The lawsuit seeks to stop the practice called the “Fresno approach” from being used in the future, but will not attempt to lower pensions for people who have already retired. If the practice continues, the lawsuit contends, the county and its employees would have to pay $30 million or more, according to a Fresno Bee report.
However, lawyers representing the county’s largest unions, Service Employees International Union Local 535 and the Fresno Deputy Sheriff’s Association, have said they believe the practice is legal and should continue. A judge will have 10 days to make a decision, said a lawyer for the plaintiff.
At issue is how retirement is calculated. Local and regional governments throughout California base retirement on a single year’s pay, which consists of 26 consecutive pay periods. However, a change appeared in Fresno county retirement handbooks that calculated final compensation based on the highest 26 pay periods of an entire career.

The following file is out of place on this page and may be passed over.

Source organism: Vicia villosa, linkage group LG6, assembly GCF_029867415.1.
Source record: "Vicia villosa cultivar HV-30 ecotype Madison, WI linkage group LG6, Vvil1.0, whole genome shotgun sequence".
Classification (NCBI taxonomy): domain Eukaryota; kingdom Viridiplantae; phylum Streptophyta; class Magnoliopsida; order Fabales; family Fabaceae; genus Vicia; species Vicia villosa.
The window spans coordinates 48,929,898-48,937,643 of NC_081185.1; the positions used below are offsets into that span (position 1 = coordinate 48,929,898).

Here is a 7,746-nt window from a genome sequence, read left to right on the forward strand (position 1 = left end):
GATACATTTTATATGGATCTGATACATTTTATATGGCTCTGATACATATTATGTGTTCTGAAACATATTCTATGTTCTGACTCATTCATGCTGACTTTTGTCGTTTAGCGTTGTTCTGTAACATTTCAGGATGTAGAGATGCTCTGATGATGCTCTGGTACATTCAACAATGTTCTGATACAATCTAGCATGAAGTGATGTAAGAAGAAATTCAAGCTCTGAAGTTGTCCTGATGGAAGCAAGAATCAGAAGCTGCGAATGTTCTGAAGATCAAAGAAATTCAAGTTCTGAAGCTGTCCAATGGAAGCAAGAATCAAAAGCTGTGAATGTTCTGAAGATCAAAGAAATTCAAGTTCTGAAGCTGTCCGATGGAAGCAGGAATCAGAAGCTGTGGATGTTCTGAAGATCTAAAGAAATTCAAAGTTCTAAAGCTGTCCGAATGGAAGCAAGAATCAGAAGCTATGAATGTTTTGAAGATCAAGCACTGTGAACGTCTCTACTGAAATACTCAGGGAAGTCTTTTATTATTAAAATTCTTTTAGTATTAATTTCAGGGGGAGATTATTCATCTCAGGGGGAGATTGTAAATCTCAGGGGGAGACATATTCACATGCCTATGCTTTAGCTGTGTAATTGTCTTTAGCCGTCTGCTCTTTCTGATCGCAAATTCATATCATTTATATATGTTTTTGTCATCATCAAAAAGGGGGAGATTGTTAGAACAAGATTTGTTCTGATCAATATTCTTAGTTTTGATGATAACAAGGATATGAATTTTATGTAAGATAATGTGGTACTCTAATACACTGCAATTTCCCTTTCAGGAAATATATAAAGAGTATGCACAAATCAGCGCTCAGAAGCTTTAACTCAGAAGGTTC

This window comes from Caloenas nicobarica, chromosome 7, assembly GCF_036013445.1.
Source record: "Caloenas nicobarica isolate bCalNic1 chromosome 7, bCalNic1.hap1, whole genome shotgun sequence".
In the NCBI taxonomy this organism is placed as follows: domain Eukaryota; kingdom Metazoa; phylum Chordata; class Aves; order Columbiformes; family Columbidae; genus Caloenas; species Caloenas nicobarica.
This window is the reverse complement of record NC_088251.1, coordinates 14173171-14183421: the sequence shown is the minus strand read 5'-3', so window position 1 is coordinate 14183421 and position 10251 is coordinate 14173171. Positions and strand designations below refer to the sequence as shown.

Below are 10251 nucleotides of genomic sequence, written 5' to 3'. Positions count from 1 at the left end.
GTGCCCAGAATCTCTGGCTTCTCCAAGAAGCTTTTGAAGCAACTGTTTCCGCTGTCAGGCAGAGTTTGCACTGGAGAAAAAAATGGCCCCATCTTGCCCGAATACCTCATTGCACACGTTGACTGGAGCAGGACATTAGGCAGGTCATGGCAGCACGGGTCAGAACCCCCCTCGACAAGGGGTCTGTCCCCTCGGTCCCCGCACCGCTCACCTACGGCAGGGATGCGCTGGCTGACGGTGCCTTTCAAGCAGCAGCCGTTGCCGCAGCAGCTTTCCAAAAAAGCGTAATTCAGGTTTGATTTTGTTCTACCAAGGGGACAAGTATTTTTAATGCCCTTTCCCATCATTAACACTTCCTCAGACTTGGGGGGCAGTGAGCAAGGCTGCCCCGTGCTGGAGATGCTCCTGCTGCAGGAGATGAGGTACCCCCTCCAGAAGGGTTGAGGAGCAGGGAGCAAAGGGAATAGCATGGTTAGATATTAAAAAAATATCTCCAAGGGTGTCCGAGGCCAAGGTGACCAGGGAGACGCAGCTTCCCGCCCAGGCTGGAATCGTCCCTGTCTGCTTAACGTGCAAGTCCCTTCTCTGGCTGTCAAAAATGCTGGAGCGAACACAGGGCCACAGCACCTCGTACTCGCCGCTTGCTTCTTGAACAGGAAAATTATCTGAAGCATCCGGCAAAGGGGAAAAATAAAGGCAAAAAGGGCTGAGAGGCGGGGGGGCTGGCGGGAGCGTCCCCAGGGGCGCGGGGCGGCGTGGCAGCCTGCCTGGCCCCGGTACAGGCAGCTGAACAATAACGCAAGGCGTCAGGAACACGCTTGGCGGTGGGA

Even though the change was never approved by the Board of Supervisors, no one paid much notice since the highest pay for most retirees comes during the last year of their careers. However, in 1997, Fresno County, along with 19 other counties, settled a lawsuit on retirement benefits that added vacation payouts and other benefits into pension calculations.
This was due to how the county then handled left-over retiring employee vacations: letting workers cash out and then adding the pay in one check. Those checks are used in factoring final compensation, spiking pensions.
This gave 267 out of 3,507 county retirees higher pensions, so far in the amount of $700,000 and in what could be as high as $6.7 million over their lifetimes. Further, an additional 967 of 1,581 employees eligible to retire could also receive higher pensions under the Fresno approach.
The retirement board’s legal counsel told board members at an earlier meeting the practice was illegal, but the board has allowed it to continue. “Our position is the retirement board has been told that this is illegal and we don’t think there’s any question that it is,” plaintiff lawyer Don Fischbach said.
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